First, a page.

Lazy idempotent monadic actions

Say I have some function that accepts a monadic action, of type m a. I’ll use the result of this action zero or more times, to be determined at run time. If the action has a side effect, I want that effect to happen at most once, and not at all if the result isn’t needed.

It’d be nice to have an operator idem :: m a -> m (m a) that would wrap the action and provide that guarantee with laws in the spirit of:

  • idem ma $> () = pure ()
  • join (idem ma) = ma
  • idem ma >>= (\ma' -> ma' *> ma') = ma

Some monads (Either, e.g.) don’t have effects that can happen more than once; these actions are trivially idempotent, and idem = pure suffices for them.

Other monads (IO, e.g.) allow for creating refs of some variety, which I can use to memoize a result:

idem ma = newIORef Nothing <&> \ref ->
  readIORef ref >>= maybe (ma >>= \a -> writeIORef ref (Just a) $> a) pure

Still other monads ([], I think) probably can’t support this operator at all.

Is there a MonadIdem class or something that already contains this operator, or something equivalent? Or is this problem generally solved a different way, perhaps by wrapping any effectful actions with monad-specific logic outside of the code region that parameterizes over the application’s monad of choice?


For reference, here’s a discussion about a combinator to run an action exactly once (rather than at most once):

There is also an old discussion about “occult effects” on haskell cafe. The discussion is about monads m where idem = pure, in which case your first requirement can be more concisely written as a >> b = b. There are Haskell monads that have this property, but not many. The mathematicians call these the “affine” monads, the effect researchers call it a “discardable” effect.
My gut feeling is that idem can not be implemented for general m because it is undecidable in general whether a function is constant or not. (It would solve the halting problem.)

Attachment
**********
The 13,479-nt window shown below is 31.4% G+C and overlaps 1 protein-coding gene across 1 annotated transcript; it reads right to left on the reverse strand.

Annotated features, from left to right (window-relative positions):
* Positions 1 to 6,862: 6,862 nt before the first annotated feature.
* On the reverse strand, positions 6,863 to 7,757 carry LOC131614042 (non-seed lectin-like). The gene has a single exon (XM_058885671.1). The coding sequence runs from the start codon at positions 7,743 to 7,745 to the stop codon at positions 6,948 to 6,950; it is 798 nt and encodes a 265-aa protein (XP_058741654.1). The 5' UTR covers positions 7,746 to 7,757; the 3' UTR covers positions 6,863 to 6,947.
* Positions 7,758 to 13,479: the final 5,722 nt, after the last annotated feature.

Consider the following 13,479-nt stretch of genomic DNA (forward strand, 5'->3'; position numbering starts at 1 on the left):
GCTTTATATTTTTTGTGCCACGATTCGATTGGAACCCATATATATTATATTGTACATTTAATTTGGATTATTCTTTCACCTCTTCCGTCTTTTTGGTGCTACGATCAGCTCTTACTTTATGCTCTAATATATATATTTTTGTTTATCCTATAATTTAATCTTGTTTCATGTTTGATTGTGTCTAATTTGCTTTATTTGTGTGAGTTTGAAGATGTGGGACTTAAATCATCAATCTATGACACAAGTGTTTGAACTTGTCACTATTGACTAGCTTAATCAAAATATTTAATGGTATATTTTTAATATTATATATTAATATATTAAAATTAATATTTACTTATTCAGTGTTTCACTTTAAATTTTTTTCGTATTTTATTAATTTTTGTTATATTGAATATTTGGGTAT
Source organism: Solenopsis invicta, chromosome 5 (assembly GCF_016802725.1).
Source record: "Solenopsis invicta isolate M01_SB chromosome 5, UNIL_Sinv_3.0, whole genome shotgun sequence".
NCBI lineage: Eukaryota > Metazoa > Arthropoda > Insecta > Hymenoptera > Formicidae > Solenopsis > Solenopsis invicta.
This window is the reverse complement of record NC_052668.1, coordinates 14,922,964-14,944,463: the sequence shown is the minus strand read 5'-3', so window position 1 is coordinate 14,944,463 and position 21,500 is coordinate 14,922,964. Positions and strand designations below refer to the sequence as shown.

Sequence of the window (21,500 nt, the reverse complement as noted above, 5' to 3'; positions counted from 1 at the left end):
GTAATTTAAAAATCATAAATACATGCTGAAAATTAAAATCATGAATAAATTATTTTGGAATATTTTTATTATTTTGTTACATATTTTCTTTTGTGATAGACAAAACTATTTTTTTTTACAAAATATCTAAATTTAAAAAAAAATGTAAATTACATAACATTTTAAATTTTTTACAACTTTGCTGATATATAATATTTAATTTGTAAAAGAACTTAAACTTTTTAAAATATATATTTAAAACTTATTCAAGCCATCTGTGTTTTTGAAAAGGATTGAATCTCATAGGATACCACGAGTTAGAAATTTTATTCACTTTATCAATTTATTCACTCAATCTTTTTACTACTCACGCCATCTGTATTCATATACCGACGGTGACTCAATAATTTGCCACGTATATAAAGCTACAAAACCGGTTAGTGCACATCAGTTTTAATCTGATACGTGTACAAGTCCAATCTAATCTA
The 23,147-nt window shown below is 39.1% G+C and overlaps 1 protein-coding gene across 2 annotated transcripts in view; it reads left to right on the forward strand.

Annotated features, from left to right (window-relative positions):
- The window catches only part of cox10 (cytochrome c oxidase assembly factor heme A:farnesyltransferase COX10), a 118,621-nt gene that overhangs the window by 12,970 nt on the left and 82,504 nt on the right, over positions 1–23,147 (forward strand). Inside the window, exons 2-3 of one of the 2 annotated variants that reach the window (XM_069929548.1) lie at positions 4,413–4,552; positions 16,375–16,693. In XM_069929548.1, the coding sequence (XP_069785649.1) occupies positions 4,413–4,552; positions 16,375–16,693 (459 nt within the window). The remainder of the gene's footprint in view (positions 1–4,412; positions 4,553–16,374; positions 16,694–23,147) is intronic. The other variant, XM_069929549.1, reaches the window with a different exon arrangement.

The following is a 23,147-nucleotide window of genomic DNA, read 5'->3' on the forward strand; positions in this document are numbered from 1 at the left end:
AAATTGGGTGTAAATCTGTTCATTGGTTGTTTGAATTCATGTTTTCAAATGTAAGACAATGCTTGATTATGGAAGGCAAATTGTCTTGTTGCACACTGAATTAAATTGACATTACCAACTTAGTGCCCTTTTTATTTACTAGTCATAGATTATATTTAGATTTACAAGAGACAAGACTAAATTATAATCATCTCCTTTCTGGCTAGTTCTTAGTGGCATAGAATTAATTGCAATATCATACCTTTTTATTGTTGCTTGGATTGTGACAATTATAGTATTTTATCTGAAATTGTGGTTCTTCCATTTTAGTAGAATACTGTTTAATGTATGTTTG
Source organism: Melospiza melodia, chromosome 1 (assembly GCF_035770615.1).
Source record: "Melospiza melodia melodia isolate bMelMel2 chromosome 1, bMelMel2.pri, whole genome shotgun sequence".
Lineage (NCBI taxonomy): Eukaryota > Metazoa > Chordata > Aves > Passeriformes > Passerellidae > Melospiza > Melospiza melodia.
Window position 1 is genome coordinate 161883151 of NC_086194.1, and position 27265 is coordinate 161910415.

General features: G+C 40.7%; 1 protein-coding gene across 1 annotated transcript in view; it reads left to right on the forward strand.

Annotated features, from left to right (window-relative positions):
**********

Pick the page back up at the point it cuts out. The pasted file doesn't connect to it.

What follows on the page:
This sounds like lazy evaluation, i.e., memoisation of effectful computations.

I think you can turn any Monad into a memoised/“idempotent” monad by wrapping StateT (Heap m) around it, where Heap m can be implemented as IntMap (StateT (Heap m) m Any) (I realise that people would prefer to have some type foo to index this IntMap by a Tagged a that carries the return type a instead of Any), and the idem operation can be implemented very roughly as (didn’t type-check or anything, I hope you can make some sense of it)

type MemoT m = StateT (Heap m) m
type Heap m = IntMap (MemoT m Any)
type Addr = Int
idem :: MemoT m a -> MemoT m (MemoT m a)
idem ma = StateT (\h -> let a = nextFree h in (return (fetch a, IntMap.insert a h (memo a ma))))
fetch :: Addr -> MemoT m a -- Perhaps use `Tagged a Addr` for type safety; but doesn't matter much because it's all internal
fetch a = join (gets (\h -> IntMap.lookup a h))
memo :: Addr -> MemoT m a -> MemoT m a
memo a ma = ma >>= \v -> modify (\h -> IntMap.insert a (return v))

Of couse, you can also use IORefs to implement the Heap; seems simpler if you are in IO anyway.